Originally Published by KERA News

This story discusses mental health and data related to suicide. For resources and support, call 988 to reach the Suicide and Crisis Lifeline, or text HOME to 741741 to connect to the Crisis Text Line.

The hallways of Momentous School in Dallas are relatively quiet for the second week of school. Around every corner, kids in the elementary school classrooms are taking the MAP test, a standardized test that teachers use to gauge students’ learning level at different points in the school year.

There’s a steady hum of focused energy down the hallways. Third-grader Prisha Patel, 8, took the math MAP test earlier that day. But she really wants to talk about breakfast.

“I had waffles for breakfast,” she said. “It was so good. Waffles, they’re hard. I want them soft, but they still taste good.”

She wasn’t stressed at all about the test, which she said was fun. At the start of the day, she talked with a partner about what would encourage them in the MAP test, going over what tricky questions might show up.

The class also incorporated breathing exercises—big inhales and exhales to get energy out and regulate their nervous systems.

“When we’re like, excited after we talk with our partners, it helps us calm down,” Patel said, “and then we start our day.”

Social-emotional learning at Momentous School

The breathing exercises are just one part of Momentous School’s social-emotional learning (SEL) curriculum. The school approaches SEL from a mental health perspective, which executive director and clinical psychologist Jessica Gomez said is all about people’s ability to understand themselves and the world around them.

“I had to go to graduate school to learn all those skills,” she said. “But our children here, they start that [in] Pre-K. They’re learning about their brain, about their emotions, about relationships.”

SEL instruction includes lessons on how the amygdala processes anxiety and emotions, and how the prefrontal cortex processes experiences and plans actions. For example, Gomez said, a mental health professional might give a presentation to fifth graders on healthy relationships, where kids would apply that lesson through a group activity.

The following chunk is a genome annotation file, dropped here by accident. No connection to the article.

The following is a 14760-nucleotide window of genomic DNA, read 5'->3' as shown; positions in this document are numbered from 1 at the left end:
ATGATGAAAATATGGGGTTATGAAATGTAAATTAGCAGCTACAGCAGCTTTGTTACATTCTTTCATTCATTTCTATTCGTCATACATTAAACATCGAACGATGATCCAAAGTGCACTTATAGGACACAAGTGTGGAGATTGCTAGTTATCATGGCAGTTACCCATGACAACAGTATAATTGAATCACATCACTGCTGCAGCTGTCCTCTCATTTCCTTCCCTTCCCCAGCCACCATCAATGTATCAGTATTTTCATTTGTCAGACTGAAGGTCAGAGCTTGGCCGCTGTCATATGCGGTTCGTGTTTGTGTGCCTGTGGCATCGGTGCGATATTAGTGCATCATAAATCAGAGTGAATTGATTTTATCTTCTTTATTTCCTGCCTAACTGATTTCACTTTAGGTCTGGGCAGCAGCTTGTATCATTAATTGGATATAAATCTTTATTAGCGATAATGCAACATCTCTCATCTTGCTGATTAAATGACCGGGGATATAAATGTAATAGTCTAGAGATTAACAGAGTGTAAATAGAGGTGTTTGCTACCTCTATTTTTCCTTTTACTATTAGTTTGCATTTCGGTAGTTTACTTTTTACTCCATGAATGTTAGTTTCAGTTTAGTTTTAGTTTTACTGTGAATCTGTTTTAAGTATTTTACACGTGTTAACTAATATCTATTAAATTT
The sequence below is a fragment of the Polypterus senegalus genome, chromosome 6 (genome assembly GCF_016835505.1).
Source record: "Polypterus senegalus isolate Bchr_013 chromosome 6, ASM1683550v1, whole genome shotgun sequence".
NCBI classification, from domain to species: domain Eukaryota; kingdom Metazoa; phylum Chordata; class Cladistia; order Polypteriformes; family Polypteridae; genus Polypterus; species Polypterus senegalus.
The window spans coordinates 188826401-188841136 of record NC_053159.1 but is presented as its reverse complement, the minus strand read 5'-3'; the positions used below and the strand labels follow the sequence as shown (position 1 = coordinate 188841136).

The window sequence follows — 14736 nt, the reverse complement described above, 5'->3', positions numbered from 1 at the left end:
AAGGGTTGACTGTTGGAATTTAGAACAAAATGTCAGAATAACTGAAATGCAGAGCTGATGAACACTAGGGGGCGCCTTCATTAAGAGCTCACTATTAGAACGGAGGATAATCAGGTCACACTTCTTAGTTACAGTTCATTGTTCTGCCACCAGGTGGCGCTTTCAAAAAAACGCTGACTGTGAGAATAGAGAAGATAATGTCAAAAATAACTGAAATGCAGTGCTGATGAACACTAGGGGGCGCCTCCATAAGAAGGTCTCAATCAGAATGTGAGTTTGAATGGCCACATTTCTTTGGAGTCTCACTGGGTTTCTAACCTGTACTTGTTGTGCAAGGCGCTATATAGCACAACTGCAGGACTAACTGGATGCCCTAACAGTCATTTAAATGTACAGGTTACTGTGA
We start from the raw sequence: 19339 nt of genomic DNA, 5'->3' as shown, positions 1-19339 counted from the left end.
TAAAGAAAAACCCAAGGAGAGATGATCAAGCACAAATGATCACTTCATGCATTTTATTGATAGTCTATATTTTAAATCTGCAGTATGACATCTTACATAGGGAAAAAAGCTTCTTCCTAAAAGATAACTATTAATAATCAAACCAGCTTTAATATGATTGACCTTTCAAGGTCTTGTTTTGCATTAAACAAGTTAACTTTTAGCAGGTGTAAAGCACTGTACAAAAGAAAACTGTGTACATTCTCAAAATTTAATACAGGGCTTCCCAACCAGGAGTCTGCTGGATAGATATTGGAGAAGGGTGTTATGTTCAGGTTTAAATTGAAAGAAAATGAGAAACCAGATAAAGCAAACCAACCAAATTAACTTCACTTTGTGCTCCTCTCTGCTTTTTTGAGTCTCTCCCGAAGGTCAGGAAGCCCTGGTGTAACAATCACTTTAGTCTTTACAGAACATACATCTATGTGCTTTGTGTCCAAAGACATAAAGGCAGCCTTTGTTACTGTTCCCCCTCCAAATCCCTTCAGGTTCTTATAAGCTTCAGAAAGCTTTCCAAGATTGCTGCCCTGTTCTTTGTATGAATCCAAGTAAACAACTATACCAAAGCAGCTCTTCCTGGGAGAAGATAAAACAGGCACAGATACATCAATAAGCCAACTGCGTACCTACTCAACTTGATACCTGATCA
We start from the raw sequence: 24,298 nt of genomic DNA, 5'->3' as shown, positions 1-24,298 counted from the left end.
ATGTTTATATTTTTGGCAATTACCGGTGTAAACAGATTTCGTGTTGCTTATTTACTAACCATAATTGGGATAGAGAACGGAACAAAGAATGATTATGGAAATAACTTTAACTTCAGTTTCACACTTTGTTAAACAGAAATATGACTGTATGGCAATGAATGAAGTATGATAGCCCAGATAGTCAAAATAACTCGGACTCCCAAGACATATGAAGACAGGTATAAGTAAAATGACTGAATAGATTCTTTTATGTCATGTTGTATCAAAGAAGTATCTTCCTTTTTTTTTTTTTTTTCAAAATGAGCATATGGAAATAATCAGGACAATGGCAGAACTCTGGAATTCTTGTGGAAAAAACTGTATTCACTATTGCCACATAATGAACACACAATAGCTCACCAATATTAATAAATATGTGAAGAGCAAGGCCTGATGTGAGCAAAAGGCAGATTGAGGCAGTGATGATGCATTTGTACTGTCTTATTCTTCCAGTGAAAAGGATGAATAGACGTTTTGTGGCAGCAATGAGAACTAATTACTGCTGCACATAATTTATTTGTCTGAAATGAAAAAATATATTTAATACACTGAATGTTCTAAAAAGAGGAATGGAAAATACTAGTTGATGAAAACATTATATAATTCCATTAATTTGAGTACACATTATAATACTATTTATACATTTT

“It’s not a technique you pick up off the shelf, and then you do for five minutes of the day,” she said. “We really believe it’s part of who you are.”

SEL also allows teachers to approach behavioral problems from a place of curiosity, Gomez said, rather than something that’s disruptive or needs to be punished.

“We call it ‘chasing the why’ versus making an assumption,” she said. “Oftentimes, we find that all behaviors communicate an unmet need. And so, our job is to figure out what it is to meet it.”

The framework for social-emotional learning started back in 1968, when James Comer piloted a school project in Connecticut through the Yale Child Study Center.

According to an article in the Yale Journal of Biology and Medicine, Comer found that some schools in New Haven were performing poorly because they weren’t focusing “on the child’s development,” and needed to help kids learn “life lessons that are necessary for success in both school and life.”

He and other researchers helped the elementary school staff focus on the “whole student,” which involved conflict resolution skills and self-esteem.

This eventually led to the foundation of the Collaborative for Academic, Social and Emotional Learning (CASEL) in the 1990s, a nonprofit that evaluates and standardizes SEL curriculum across the United States. About 90% of school districts have some form of SEL, and CASEL partners with districts to implement SEL in classrooms.

Years of research show SEL improves academic performance, even into college, and helps create a sense of belonging and emotional stability for kids.

More than 20 districts across the United States, including three in Texas—El Paso, Austin and Dallas—are also part of a collaborating district initiative through CASEL to scale and study SEL impacts on teachers, kids and families.

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